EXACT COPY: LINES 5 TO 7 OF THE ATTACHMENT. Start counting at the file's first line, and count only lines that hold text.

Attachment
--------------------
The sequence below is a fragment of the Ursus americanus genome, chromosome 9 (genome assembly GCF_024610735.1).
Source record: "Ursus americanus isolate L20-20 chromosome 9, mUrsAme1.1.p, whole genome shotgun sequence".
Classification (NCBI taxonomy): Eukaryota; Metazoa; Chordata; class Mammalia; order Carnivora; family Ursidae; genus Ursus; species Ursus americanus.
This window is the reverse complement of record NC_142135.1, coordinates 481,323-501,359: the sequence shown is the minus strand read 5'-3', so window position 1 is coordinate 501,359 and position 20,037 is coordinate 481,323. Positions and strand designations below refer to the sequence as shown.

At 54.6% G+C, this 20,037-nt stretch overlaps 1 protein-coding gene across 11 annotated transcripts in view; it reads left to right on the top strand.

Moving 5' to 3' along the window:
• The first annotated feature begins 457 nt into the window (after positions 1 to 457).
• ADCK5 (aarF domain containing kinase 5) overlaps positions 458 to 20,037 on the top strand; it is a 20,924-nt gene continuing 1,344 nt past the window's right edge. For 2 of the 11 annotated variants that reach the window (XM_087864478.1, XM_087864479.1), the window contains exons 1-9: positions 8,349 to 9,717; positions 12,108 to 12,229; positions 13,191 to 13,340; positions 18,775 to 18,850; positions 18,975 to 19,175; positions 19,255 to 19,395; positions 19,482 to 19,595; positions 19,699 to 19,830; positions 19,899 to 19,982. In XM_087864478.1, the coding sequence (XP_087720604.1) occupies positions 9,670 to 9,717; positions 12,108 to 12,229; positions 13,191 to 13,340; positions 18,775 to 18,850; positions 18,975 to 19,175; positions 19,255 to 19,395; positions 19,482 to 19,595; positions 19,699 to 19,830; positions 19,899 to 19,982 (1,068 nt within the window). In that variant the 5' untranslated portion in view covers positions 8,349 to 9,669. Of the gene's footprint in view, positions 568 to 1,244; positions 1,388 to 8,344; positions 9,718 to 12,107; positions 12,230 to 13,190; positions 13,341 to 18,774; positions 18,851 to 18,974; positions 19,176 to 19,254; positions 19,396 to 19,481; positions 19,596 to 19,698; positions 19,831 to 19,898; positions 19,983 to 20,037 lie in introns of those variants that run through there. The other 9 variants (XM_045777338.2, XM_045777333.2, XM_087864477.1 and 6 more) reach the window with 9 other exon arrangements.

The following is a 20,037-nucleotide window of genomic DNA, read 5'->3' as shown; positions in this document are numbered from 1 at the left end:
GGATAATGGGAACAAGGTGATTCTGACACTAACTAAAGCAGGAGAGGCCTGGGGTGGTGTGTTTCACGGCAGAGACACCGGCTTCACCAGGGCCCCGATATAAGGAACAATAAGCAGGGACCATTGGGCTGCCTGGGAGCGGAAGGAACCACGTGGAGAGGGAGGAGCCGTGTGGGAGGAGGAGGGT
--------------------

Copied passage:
At 54.6% G+C, this 20,037-nt stretch overlaps 1 protein-coding gene across 11 annotated transcripts in view; it reads left to right on the top strand.

Moving 5' to 3' along the window:
• The first annotated feature begins 457 nt into the window (after positions 1 to 457).